In 2018, popular online magazine Balkan Insight reported historical revisionism found in Croatian Wikipedia’s article on Jasenovac Concentration Camp. Jasenovac was the concentration and death camp where at least 83,000 Serbs, Jews, Roma, and anti-fascist political prisoners were executed and/or interned by the Ustaše– a Croatian proto-fascist, ultra-nationalist, Nazi collaborationist organization that ruled the Independent State of Croatia from 1941-1945. These news articles showed that Croatian Wikipedia misrepresented the nature of Jasenovac and the Ustaše and omitted facts crucial to understanding the crimes committed there, sparking outrage among Serbs, Jews, and other representative groups.

As an open-source, community-built space, Wikipedia functions as a public venue where Serbs and Croats engage with their contested past. Examining their representations of Jasenovac and the Ustaše grants insight into public memory of the Second World War and the Holocaust in Serbia and Croatia that exists beyond official memory and suggests its influence on contemporary conceptions of national identity. Using J.M. Winter’s idea of “collective remembrance” and Benedict Anderson’s framework of imagined communities, this paper assess how Wikipedia has become a forum for the cultivation of historical memory in Serbia and Croatia in the post-Yugoslav era.[1] As numerous scholars have found, contested memory surrounding the Ustaše and Jasenovac occupies a distinct space in ongoing animosities among Serbs and Croats. Their studies, however, have generally only examined official spaces of memory like commemorations, museum exhibitions, political rhetoric, international criminal courts and other politically charged sites of memory.[2]

         Wikipedia articles are built on three policies: users cannot contribute original research, they must provide a neutral point of view, and all information must be verifiable (cited secondary sources are preferred.) ‘Neutrality’ on Wikipedia is loosely specified and generally regulated by other users and site administrators, while the quality of information users contribute to Wikipedia is not held to any precise standard. This paper thus uses Croatian and Serbian Wikipedia to examine the narratives of Jasenovac and the Ustaše contributors have crafted. It considers what elements of these narratives are left out and how they are positioned within each framework of national history. It further traces the evolution of these pages to determine how these narratives have developed over time and examines the interactions and points of debate among contributors to further grasp what elements of Jasenovac and Ustaše memory are of greatest concern and why. Placing this study within existing literature ultimately reveals conflicts and continuity within the existing memory framework and its place in current conceptions of Serbian and Croatian identity.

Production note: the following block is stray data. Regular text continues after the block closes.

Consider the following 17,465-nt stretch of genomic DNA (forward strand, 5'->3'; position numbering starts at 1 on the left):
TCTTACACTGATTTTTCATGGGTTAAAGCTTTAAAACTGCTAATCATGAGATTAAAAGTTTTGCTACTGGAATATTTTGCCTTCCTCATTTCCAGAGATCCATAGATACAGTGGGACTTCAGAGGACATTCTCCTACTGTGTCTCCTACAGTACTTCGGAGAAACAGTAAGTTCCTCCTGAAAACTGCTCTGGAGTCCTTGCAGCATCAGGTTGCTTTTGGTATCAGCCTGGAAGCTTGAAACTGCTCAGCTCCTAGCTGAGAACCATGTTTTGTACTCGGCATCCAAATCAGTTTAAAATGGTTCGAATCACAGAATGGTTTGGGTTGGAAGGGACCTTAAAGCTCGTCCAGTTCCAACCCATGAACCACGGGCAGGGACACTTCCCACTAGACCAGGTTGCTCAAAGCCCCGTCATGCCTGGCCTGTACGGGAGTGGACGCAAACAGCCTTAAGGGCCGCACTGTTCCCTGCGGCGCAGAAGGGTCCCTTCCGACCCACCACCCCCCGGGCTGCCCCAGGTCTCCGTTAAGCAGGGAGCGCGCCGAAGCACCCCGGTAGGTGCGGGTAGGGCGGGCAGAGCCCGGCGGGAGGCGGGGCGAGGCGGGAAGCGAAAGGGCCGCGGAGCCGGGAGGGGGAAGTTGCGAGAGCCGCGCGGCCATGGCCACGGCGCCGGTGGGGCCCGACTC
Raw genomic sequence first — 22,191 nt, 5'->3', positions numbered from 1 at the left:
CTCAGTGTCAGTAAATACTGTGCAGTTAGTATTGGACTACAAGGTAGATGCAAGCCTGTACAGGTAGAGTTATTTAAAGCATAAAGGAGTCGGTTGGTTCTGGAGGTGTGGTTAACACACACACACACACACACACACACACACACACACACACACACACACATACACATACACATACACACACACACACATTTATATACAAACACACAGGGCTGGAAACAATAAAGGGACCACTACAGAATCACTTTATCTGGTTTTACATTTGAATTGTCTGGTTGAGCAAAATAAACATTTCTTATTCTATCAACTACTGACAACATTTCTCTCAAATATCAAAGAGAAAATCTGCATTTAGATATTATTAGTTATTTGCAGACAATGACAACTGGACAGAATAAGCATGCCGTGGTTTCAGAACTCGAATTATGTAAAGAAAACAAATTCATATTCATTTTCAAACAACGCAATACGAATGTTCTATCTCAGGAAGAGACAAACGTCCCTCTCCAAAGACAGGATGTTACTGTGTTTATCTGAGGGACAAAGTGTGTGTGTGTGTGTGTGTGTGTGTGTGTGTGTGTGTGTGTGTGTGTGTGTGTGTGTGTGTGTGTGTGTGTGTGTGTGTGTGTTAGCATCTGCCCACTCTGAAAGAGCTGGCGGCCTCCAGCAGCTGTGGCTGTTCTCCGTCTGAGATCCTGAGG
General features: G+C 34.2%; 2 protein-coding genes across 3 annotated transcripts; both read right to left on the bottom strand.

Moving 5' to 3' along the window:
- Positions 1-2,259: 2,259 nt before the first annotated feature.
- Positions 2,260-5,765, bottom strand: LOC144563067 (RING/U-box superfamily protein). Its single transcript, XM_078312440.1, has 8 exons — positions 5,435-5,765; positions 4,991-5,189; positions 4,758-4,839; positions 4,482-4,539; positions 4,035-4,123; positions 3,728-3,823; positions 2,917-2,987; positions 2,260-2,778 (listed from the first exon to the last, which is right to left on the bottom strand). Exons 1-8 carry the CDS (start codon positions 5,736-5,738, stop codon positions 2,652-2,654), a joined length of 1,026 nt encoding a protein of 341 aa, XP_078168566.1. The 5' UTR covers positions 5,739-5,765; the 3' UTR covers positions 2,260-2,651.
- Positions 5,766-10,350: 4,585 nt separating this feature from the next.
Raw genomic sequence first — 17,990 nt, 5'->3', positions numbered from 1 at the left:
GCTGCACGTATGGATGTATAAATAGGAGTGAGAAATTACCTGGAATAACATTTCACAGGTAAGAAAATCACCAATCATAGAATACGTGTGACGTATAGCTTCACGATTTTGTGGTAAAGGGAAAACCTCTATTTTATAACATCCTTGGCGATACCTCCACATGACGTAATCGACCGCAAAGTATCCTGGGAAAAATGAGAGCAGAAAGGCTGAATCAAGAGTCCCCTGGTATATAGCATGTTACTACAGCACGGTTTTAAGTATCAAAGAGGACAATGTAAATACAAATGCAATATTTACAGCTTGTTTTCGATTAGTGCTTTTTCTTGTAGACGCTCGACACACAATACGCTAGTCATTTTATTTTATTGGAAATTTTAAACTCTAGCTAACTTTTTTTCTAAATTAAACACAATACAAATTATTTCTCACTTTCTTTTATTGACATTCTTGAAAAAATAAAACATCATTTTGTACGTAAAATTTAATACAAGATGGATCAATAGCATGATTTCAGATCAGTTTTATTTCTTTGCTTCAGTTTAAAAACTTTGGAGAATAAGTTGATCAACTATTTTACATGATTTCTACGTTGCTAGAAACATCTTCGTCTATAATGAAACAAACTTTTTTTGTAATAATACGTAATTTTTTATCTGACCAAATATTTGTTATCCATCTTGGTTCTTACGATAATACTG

[1] Jay Winter, Remembering War: The Great War Between Memory and History in the Twentieth Century, (New Haven: Yale University Press, 2006), 3-5; Benedic Anderson, Imagined Communities Reflections on the Origins and Spread of Nationalism (London: Verso Press, 1991).

[2] Lilijana Radonić, “Croatia – Exhibiting Memory and History at the ‘Shores of Europe,’” Culture Unbound 3 (2011): 355-367,; Rob Van Der Laarse, “Beyond Auschwitz? Europe’s Terrorscapes in the Age of Post-Memory,” Memory and Post-War Memorials: Confronting the Violence of the Past, ed. Marc Silberman and Florence Vatan, (New York, NY: Palgrave MacMillan, 2013), 71-92; Stipe Odak and Andriana Benčić, “Jasenovac- A Past That Does Not Pass: The Presence of Jasenovac in Croatian and Serbian Collective Memory Conflict,” Eastern European Politics, Societies, and Cultures 30 (2016), 805-829; Heike Karge, “Mediated Remembrance: Local Practices of Remembering the Second World War in Tito’s Yugoslavia,” European Review of History 16 (2009): 49-62; Đurašković, Stevo. “National Identity-Building and the ‘Ustaša-Nostalgia’ in Croatia: The Past That Will Not Pass.” Nationalities Papers 44, no. 5 (2016): 772–788.